- Page Pate: Recent Georgia case shows that a death sentence for Dylann Roof may not be a given
- Representing himself makes it likelier the jury will see Roof as a person worthy of empathy, he says
Page Pate is a criminal defense and constitutional lawyer based in Atlanta. He is an adjunct professor of law at the University of Georgia, a founding member of the Georgia Innocence Project, a former board member of the Federal Defender Program in Atlanta, and former chairman of the criminal law section of the Atlanta Bar Association. Follow him on Twitter @pagepate. The opinions expressed in this commentary are his.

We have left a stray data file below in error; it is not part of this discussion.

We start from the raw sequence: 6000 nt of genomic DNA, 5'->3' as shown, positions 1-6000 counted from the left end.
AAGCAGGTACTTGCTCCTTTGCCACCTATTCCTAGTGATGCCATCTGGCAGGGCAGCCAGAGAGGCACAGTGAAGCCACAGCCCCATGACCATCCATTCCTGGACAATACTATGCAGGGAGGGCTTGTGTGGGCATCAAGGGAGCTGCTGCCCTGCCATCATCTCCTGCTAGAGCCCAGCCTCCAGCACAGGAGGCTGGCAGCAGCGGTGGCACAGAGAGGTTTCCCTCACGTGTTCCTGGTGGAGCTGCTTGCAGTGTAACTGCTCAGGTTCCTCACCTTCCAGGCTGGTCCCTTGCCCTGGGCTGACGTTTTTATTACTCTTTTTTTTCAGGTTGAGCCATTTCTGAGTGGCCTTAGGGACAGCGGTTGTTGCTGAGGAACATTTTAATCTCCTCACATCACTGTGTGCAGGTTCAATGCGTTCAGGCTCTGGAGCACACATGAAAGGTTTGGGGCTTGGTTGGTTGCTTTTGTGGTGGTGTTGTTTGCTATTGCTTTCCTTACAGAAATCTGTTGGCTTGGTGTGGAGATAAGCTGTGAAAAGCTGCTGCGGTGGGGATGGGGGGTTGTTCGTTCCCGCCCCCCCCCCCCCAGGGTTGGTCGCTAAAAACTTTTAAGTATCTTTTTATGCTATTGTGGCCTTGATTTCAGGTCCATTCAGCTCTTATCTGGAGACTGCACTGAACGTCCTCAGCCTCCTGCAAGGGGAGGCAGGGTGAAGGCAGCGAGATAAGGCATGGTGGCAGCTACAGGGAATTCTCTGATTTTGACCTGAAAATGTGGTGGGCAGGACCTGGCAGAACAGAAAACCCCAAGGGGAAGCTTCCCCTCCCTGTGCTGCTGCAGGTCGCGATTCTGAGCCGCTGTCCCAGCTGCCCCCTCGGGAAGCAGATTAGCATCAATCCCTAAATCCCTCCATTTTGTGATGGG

(CNN)When Dylann Roof appears in federal court on Tuesday for the penalty phase of his trial, he will be representing himself as his court-appointed lawyers stand by and watch. I'm sure Roof's decision to represent himself was applauded by those who believe Roof deserves to die for killing nine innocent people while they worshiped at a church in Charleston, South Carolina. Common sense suggests that a defendant who represents himself in a serious criminal case, especially a death penalty case, becomes a much easier target for the prosecution.